The role of electron-stimulated desorption in focused electron beam induced deposition

Willem F. van Dorp, Thomas Willum Hansen, Jakob Birkedal Wagner, Jeff T. M. De Hosson

    Research output: Contribution to journalJournal articleResearchpeer-review

    238 Downloads (Pure)

    Abstract

    We present the results of our study about the deposition rate of focused electron beam induced processing (FEBIP) as a function of the substrate temperature with the substrate being an electron-transparent amorphous carbon membrane. When W(CO)6 is used as a precursor it is observed that the growth rate is lower at higher substrate temperatures. From Arrhenius plots we calculated the activation energy for desorption, Edes, of W(CO)6. We found an average value for Edes of 20.3 kJ or 0.21 eV, which is 2.5–3.0 times lower than literature values. This difference between estimates for Edes from FEBIP experiments compared to literature values is consistent with earlier findings by other authors. The discrepancy is attributed to electron-stimulated desorption, which is known to occur during electron irradiation. The data suggest that, of the W(CO)6 molecules that are affected by the electron irradiation, the majority desorbs from the surface rather than dissociates to contribute to the deposit. It is important to take this into account during FEBIP experiments, for instance when determining fundamental process parameters such as the activation energy for desorption.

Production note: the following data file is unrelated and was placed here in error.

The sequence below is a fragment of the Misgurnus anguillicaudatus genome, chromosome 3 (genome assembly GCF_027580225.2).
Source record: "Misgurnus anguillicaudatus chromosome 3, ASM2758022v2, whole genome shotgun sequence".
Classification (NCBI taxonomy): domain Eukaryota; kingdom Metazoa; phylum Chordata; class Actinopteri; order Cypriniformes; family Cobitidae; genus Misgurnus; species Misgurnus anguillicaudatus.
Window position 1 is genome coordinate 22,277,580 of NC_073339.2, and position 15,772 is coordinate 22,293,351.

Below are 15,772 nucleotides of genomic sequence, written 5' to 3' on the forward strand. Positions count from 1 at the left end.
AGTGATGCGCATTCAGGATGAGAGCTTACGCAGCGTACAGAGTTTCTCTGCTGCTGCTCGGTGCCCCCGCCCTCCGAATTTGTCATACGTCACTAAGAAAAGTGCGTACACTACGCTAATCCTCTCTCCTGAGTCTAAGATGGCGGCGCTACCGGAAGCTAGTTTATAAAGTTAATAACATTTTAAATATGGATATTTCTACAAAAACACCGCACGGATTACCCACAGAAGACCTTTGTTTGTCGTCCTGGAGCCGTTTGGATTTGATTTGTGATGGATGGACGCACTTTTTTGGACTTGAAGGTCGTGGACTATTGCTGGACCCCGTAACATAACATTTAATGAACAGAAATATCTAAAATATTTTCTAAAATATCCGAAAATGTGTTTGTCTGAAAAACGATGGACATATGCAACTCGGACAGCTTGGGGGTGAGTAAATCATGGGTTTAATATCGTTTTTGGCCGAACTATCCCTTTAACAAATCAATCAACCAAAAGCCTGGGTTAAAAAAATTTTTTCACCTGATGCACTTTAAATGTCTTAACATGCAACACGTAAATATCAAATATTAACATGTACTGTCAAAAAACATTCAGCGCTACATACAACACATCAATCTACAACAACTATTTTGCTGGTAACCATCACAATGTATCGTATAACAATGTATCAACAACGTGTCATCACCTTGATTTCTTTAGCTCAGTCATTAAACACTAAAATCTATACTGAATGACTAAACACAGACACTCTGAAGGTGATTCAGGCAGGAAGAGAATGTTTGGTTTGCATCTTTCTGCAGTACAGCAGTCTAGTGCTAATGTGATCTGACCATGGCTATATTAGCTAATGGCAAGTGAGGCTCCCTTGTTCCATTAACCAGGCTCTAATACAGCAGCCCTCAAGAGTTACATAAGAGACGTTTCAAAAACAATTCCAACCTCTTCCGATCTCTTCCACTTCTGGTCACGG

Original languageEnglish
    JournalBeilstein Journal of Nanotechnology
    Volume2013
    Issue number4
    Pages (from-to)474–480
    DOIs
    Publication statusPublished - 2013

    Bibliographical note

    This is an Open Access article under the terms of the Creative Commons Attribution License (http://creativecommons.org/licenses/by/2.0), which permits unrestricted use, distribution, and reproduction in any medium, provided the original work is properly cited.

    Fingerprint Dive into the research topics of 'The role of electron-stimulated desorption in focused electron beam induced deposition'. Together they form a unique fingerprint.

    Cite this